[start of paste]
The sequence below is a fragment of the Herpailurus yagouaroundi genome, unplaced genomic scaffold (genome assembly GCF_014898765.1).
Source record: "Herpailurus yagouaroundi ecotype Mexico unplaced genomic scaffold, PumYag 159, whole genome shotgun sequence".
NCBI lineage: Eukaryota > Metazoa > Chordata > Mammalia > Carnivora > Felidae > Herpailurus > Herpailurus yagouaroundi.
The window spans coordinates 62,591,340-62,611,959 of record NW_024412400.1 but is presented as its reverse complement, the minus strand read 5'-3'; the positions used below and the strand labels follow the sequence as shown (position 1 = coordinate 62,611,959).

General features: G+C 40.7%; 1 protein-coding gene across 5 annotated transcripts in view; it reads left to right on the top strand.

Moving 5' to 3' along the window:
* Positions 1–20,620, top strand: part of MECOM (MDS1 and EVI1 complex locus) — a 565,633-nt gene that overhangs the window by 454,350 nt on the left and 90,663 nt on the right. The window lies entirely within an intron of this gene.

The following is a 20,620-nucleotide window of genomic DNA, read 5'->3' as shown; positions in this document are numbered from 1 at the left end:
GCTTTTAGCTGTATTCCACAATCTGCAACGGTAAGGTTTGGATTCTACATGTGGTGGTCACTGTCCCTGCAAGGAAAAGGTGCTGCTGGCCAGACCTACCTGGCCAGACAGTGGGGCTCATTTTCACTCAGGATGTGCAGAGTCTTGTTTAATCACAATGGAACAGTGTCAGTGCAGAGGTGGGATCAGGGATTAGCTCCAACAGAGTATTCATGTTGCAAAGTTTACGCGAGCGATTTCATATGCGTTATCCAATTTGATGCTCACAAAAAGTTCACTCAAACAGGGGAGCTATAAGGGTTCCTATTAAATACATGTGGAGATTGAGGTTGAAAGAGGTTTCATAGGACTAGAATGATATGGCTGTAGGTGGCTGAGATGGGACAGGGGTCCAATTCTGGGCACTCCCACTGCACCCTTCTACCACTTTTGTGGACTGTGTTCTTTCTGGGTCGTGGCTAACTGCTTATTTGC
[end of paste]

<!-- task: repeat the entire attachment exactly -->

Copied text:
The sequence below is a fragment of the Herpailurus yagouaroundi genome, unplaced genomic scaffold (genome assembly GCF_014898765.1).
Source record: "Herpailurus yagouaroundi ecotype Mexico unplaced genomic scaffold, PumYag 159, whole genome shotgun sequence".
NCBI lineage: Eukaryota > Metazoa > Chordata > Mammalia > Carnivora > Felidae > Herpailurus > Herpailurus yagouaroundi.
The window spans coordinates 62,591,340-62,611,959 of record NW_024412400.1 but is presented as its reverse complement, the minus strand read 5'-3'; the positions used below and the strand labels follow the sequence as shown (position 1 = coordinate 62,611,959).

General features: G+C 40.7%; 1 protein-coding gene across 5 annotated transcripts in view; it reads left to right on the top strand.

Moving 5' to 3' along the window:
* Positions 1–20,620, top strand: part of MECOM (MDS1 and EVI1 complex locus) — a 565,633-nt gene that overhangs the window by 454,350 nt on the left and 90,663 nt on the right. The window lies entirely within an intron of this gene.

The following is a 20,620-nucleotide window of genomic DNA, read 5'->3' as shown; positions in this document are numbered from 1 at the left end:
GCTTTTAGCTGTATTCCACAATCTGCAACGGTAAGGTTTGGATTCTACATGTGGTGGTCACTGTCCCTGCAAGGAAAAGGTGCTGCTGGCCAGACCTACCTGGCCAGACAGTGGGGCTCATTTTCACTCAGGATGTGCAGAGTCTTGTTTAATCACAATGGAACAGTGTCAGTGCAGAGGTGGGATCAGGGATTAGCTCCAACAGAGTATTCATGTTGCAAAGTTTACGCGAGCGATTTCATATGCGTTATCCAATTTGATGCTCACAAAAAGTTCACTCAAACAGGGGAGCTATAAGGGTTCCTATTAAATACATGTGGAGATTGAGGTTGAAAGAGGTTTCATAGGACTAGAATGATATGGCTGTAGGTGGCTGAGATGGGACAGGGGTCCAATTCTGGGCACTCCCACTGCACCCTTCTACCACTTTTGTGGACTGTGTTCTTTCTGGGTCGTGGCTAACTGCTTATTTGC